# Why is $n < p$ a problem for OLS regression?

I realize I can't invert the $X'X$ matrix but I can use gradient descent on the quadratic loss function and get a solution. I can then use those estimates to calculate standard errors and residuals. Am I going to encounter any problems doing this?

• The title may be misleading as $n$ is often the notation for the number of observations while $p$ is the notation for the number of variables in a dataset. With these, $n > p$ is never a problem (on the contrary).
– Riff
Commented May 31, 2017 at 11:27

I can use gradient descent on the quadratic loss function and get a solution…

Sure, but you have fewer constraints than unknowns, so your loss function is something like a parabola in three-space: $L =(w_1+w_2-1)^2$. There is a whole space of solutions. In this example, the solutions lie on the line: $w_1+w_2=1$.

If you're really indifferent to which solution you take, then there is no problem. If you do care, regularization (additional loss terms) can change the set of solutions. E.g., adding the L2 norm of the weights would identify the solution $w_1=w_2=\frac13$, which is not quite on the parabola, but it's close and adding the L2 norm guarantees a unique solution.

Here is a little specific example to illustrate the issue:

Suppose you want to fit a regression of $y_i$ on $x_i$, $x_i^2$ and a constant, i.e. $$y_i = a x_i + b x_i^2 + c + u_i$$ or, in matrix notation, \begin{align*} \mathbf{y} = \begin{pmatrix} y_1 \\ \vdots \\ y_n \end{pmatrix}, \quad \mathbf{X} = \begin{pmatrix} 1 & x_1 & x_1^2 \\ \vdots & \vdots & \vdots \\ 1 & x_n & x_n^2 \end{pmatrix}, \quad \boldsymbol{\beta} = \begin{pmatrix} c \\ a \\ b \end{pmatrix}, \quad \mathbf{u} = \begin{pmatrix} u_1 \\ \vdots \\ u_n \end{pmatrix} \end{align*}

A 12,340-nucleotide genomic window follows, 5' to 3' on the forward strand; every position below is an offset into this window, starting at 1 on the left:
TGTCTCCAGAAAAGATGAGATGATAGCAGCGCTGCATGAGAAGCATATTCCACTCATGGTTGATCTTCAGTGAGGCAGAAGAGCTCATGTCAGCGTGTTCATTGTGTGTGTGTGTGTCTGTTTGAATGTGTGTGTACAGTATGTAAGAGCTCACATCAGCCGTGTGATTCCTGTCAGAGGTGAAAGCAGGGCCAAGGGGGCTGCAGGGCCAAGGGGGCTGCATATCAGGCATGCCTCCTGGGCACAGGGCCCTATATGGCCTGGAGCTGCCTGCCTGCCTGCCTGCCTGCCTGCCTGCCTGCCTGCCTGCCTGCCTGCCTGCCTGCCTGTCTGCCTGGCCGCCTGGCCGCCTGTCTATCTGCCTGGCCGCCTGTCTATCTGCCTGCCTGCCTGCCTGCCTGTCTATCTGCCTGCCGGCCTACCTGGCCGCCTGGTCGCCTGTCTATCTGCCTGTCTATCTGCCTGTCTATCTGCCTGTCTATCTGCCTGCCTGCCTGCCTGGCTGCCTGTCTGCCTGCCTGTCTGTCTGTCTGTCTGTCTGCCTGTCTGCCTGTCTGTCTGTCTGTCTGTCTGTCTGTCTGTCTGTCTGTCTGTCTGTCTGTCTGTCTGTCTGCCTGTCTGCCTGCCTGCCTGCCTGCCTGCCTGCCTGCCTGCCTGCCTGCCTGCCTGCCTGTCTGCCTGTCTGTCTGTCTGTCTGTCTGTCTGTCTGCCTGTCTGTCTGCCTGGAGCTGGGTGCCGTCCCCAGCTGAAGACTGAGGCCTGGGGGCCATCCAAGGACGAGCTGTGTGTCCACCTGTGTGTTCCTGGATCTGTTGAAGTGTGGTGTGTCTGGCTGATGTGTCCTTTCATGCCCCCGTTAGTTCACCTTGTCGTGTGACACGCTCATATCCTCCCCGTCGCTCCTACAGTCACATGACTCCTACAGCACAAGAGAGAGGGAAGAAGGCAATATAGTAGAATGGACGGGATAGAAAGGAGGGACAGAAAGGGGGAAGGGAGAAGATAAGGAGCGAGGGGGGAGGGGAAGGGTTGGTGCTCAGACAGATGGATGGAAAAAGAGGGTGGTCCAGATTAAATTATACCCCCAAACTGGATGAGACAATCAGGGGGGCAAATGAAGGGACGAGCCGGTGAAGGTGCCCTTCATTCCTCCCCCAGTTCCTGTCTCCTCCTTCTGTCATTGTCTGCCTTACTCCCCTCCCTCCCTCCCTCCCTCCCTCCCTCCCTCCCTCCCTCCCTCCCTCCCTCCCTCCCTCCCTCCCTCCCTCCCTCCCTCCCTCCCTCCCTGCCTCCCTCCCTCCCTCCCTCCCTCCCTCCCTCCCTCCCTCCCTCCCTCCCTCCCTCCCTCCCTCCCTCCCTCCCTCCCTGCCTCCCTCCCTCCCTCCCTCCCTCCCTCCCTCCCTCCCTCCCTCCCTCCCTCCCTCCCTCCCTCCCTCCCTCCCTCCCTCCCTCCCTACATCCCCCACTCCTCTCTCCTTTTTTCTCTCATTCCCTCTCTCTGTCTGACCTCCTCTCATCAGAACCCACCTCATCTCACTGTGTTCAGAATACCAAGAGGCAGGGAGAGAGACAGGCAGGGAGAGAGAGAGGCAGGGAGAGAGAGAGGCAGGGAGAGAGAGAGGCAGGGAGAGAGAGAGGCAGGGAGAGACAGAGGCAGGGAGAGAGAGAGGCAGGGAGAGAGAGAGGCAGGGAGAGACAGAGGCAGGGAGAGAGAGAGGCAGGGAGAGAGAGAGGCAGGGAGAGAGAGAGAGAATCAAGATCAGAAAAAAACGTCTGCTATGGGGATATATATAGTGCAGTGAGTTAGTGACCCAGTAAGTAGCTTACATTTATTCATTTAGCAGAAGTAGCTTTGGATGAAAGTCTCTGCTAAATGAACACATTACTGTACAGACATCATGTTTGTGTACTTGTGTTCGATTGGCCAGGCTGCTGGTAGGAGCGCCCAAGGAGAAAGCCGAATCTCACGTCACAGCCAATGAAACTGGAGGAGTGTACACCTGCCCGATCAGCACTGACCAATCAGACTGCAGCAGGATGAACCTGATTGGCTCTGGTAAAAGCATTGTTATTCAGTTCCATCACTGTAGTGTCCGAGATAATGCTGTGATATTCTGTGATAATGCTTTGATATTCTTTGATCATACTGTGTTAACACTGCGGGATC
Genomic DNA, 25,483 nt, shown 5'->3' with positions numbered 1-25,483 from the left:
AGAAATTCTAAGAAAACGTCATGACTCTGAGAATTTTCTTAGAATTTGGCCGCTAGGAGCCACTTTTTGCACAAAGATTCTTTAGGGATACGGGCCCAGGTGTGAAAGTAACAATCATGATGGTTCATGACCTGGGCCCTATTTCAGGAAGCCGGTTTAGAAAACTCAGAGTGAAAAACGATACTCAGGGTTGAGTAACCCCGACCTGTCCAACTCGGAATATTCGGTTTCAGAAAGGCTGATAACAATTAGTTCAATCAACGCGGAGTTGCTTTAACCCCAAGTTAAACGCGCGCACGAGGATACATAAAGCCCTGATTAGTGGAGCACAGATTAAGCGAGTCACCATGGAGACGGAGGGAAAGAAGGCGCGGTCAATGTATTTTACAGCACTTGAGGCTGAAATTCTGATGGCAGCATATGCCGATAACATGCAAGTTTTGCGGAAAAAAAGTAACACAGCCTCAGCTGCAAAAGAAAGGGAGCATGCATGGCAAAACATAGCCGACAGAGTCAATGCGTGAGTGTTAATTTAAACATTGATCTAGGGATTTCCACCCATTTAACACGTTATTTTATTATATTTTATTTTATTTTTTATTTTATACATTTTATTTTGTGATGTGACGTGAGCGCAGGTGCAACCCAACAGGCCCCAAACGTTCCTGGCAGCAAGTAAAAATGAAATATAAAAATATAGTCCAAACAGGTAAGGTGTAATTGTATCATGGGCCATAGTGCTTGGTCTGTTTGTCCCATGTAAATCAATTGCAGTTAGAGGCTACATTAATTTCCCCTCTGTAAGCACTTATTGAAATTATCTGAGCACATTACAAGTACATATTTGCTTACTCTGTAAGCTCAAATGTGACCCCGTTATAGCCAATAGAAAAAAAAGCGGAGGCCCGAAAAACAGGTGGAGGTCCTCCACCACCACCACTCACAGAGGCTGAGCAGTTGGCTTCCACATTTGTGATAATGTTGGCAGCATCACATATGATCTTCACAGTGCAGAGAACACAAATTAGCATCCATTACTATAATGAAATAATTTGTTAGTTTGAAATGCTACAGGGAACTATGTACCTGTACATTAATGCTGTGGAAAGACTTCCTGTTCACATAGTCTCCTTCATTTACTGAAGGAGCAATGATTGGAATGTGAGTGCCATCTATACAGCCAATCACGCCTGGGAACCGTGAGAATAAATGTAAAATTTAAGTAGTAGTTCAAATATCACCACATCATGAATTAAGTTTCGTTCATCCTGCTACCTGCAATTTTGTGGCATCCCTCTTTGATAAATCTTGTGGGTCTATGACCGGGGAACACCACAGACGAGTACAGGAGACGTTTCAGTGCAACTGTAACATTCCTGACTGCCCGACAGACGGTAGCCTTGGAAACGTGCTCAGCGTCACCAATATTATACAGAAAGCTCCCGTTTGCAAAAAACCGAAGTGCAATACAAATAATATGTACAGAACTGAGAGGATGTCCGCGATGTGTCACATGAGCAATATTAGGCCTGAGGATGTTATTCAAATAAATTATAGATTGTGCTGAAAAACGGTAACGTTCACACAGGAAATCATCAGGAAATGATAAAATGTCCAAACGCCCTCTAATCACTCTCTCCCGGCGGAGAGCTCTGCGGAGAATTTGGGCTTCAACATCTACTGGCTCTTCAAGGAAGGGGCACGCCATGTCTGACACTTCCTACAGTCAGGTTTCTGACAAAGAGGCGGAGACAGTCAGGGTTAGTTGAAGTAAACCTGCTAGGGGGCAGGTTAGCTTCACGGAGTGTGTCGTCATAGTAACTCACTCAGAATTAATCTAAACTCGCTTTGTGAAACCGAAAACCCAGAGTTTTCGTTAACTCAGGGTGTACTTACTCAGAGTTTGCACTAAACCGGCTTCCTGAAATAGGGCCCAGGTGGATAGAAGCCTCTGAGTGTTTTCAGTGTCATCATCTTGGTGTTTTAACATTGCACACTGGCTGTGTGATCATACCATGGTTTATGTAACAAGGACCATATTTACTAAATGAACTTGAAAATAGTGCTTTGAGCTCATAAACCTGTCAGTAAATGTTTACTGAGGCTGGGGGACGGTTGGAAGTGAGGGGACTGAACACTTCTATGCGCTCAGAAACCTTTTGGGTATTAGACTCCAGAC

Suppose you observe $\mathbf{y}^T=(0,1)$ and $\mathbf{x}^T=(0,1)$, i.e., $n=2<p=3$.

Then, the OLS estimator is

\begin{align*} \widehat{\boldsymbol{\beta}} =& \, (\mathbf{X}^T\mathbf{X})^{-1}\mathbf{X}^T\mathbf{y} \\ =& \, \left[ \begin{pmatrix} 1 & 0 & 0 \\ 1 & 1 & 1 \end{pmatrix}^T \begin{pmatrix} 1 & 0 & 0 \\ 1 & 1 & 1 \end{pmatrix} \right]^{-1} \begin{pmatrix} 1 & 0 & 0 \\ 1 & 1 & 1 \end{pmatrix}^T \begin{pmatrix} 0 \\ 1 \end{pmatrix} \\ =& \, \left[\underbrace{\begin{pmatrix} 2 & 1 & 1 \\ 1 & 1 & 1 \\ 1 & 1 & 1 \end{pmatrix}}_{\text{not invertible, as $\mathrm{rk}()=2\neq 3$}} \right]^{-1} \begin{pmatrix} 1 \\ 1 \\ 1 \end{pmatrix} \end{align*}

There are infinitely many solutions to the problem: setting up a system of equations and inserting the observations gives

\begin{align*} 0 =& \, a \cdot 0 + b \cdot 0^2 + c \ \ \Rightarrow c=0 \\ 1 =& \, a \cdot 1 + b \cdot 1^2 + c \ \ \Rightarrow 1 = a + b \end{align*} Hence, all $a=1-b$, $b \in \mathbb{R}$ satisfy the regression equation.

If $X'X$ is not invertable, the estimation $\hat \beta$ does not exists.

Check this post, @mpiktas's answer for details ("Existence" section)

What is a complete list of the usual assumptions for linear regression?

• Actually, I wouldn't say that $\hat{ \beta }$ does not exist, but rather that $\hat{ \beta}$ is not unique. Commented May 31, 2017 at 3:50